Do you need more insulin for the protein and fat in your meal?
Last month Diabetes WA and Princess Margaret Hospital held a family research event titled "Diabetes and Food - an update and research information evening." The evening included presentations from visiting key note speakers Dr Carmel Smart, Senior Paediatric Diabetes and Endocrine Dietitian, and Associate Professor Bruce King, Senior Paediatric Endocrinologist, both from John Hunter Children's Hospital in Newcastle.
The evening has stimulated discussion on both low carbohydrate diets (click here to see our previous article) and factors to consider when deciding on pre meal insulin doses. Current Type 1 Diabetes management guidelines recommend adjusting insulin doses for food based on the amount of carbohydrate eaten at each meal. This approach has been shown to reduce glucose variability through more accurate insulin dosing and allows for greater flexibility, which in turn has improved quality of life.
Carbohydrate counting is not limited to insulin pump therapy. Those on multiple daily injections, that is using a background basal insulin such as Lantus and giving rapid acting insulin prior to each meal, are also able to use insulin to carbohydrate ratios to determine pre meal insulin. Studies have shown that injection therapy using insulin to carbohydrate ratios can be just as effective as insulin pump therapy in reducing meal related glucose variability. Those on a twice daily insulin regimen also benefit from being aware of the carbohydrate content of their meals.
How accurately do you need to count carbohydrates?
Studies in children and adolescents with type 1 diabetes have demonstrated that insulin dosing for the actual carbohydrate content of a meal within 10g is effective for controlling blood glucose levels however an error of 20g is not effective.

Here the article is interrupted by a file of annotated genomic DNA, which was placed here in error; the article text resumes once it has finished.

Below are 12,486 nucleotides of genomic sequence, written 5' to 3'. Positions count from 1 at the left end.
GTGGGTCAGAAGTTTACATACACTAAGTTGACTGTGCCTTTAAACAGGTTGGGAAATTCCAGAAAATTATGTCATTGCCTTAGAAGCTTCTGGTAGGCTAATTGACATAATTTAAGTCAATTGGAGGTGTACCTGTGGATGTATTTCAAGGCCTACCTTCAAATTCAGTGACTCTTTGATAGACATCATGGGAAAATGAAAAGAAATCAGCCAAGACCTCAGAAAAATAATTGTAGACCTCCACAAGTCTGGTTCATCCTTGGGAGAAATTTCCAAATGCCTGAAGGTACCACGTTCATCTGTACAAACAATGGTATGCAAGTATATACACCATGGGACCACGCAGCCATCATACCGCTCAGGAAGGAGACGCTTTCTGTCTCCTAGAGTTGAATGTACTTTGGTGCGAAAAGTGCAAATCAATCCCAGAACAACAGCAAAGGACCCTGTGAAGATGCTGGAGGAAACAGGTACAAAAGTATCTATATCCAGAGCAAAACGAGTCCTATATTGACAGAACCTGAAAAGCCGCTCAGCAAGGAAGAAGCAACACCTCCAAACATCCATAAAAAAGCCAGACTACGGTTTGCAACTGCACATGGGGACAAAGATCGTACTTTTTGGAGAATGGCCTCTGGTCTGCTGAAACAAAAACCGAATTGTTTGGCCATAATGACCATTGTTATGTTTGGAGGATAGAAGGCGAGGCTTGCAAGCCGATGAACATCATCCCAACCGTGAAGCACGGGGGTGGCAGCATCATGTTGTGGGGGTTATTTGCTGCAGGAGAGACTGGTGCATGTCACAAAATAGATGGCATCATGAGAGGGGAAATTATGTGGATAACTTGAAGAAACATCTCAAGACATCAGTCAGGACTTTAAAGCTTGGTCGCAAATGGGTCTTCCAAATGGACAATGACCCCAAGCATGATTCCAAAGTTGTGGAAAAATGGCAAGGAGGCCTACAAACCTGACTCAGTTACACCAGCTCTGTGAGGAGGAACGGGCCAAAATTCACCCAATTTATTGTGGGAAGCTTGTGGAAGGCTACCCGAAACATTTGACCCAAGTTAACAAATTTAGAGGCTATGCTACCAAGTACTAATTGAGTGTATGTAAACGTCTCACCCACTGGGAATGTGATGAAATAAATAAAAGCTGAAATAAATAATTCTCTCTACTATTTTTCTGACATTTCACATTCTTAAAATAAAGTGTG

Although current recommendations are to match insulin to carbohydrate content, many families report that meals high in fat and/or protein can cause high BGLs. This has been confirmed in recent studies and is clearly demonstrated in figure 1 which has come from a study undertaken here at PMH in collaboration with John Hunter Children's Hospital.
Figure 1 below represents the change in BGL (measured in mmol/L) following the 4 meals, all containing 30g of carbohydrate but varying amounts of protein and fat with '0' being the baseline, starting point
This suggests that there are instances when we may need to consider the timing and quantity of insulin for meals that are higher in fat and/or protein.
What can you do?
If you have noticed particular meals are causing high blood glucose excursions your clinical team is happy to look at individual strategies to help you manage.
In addition if you would like to look into carbohydrate counting or you have any other diet or nutrition related queries please contact the dietitians at PMH.